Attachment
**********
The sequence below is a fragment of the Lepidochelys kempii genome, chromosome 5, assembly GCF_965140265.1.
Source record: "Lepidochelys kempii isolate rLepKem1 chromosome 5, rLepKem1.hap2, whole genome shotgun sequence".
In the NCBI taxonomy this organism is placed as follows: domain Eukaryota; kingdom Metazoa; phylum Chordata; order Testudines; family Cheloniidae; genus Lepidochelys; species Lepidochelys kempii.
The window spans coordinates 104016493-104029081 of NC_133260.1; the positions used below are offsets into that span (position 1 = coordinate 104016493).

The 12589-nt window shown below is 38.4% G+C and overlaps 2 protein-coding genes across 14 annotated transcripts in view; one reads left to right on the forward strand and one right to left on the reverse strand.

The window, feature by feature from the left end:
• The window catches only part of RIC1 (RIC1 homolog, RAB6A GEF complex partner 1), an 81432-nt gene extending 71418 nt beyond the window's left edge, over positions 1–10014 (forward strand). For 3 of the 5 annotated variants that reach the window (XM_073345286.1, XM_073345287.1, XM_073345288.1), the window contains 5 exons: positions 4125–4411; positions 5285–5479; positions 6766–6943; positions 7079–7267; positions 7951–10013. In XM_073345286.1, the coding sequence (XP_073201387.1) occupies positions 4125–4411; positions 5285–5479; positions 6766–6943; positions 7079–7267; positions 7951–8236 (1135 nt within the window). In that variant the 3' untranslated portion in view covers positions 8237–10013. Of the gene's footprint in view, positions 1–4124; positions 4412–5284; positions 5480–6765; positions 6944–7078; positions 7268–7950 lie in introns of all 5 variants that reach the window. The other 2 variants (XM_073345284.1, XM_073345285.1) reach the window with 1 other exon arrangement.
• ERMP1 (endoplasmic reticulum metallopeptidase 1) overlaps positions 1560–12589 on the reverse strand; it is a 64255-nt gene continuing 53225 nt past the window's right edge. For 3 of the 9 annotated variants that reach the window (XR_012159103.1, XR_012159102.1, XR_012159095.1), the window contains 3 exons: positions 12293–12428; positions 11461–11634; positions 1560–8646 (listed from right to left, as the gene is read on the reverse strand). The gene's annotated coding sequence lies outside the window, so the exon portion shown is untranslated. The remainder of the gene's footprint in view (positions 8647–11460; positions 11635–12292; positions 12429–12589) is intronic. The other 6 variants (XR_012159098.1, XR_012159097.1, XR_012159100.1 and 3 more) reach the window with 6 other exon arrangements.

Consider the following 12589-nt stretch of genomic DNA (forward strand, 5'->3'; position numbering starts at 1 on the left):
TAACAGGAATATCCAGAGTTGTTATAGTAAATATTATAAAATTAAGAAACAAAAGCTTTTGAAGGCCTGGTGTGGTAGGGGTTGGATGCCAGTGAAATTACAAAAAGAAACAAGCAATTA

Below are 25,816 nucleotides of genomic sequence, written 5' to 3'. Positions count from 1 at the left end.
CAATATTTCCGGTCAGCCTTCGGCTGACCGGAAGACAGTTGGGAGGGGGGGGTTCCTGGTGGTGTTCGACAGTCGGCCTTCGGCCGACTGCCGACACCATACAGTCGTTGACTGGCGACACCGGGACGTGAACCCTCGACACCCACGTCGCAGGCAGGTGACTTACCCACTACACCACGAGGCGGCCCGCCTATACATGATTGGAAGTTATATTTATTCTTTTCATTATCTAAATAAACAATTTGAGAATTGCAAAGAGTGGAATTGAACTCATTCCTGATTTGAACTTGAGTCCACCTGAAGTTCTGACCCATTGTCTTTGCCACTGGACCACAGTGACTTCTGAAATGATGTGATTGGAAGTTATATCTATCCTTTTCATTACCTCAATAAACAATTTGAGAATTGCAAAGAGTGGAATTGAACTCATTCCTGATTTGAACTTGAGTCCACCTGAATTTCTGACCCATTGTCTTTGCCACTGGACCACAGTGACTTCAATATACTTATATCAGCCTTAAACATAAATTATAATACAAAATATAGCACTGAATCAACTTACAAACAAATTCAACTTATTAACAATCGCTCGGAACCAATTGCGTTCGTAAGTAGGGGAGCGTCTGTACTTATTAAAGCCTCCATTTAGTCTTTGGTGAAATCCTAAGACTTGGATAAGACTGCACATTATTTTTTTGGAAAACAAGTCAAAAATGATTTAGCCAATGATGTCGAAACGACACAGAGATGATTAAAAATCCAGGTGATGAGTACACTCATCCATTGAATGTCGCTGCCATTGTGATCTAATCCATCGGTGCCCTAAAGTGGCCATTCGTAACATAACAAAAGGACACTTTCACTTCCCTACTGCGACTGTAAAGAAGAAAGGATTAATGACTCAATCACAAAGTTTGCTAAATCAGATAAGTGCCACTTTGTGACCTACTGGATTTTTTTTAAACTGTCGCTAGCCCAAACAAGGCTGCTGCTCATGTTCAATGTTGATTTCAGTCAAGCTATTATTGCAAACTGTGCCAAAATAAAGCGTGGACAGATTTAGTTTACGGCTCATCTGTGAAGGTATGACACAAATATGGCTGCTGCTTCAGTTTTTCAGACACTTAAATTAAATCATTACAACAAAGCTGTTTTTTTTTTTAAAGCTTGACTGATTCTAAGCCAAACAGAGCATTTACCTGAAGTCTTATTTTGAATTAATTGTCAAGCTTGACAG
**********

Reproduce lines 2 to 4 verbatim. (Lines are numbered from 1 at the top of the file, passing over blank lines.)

Source record: "Lepidochelys kempii isolate rLepKem1 chromosome 5, rLepKem1.hap2, whole genome shotgun sequence".
In the NCBI taxonomy this organism is placed as follows: domain Eukaryota; kingdom Metazoa; phylum Chordata; order Testudines; family Cheloniidae; genus Lepidochelys; species Lepidochelys kempii.
The window spans coordinates 104016493-104029081 of NC_133260.1; the positions used below are offsets into that span (position 1 = coordinate 104016493).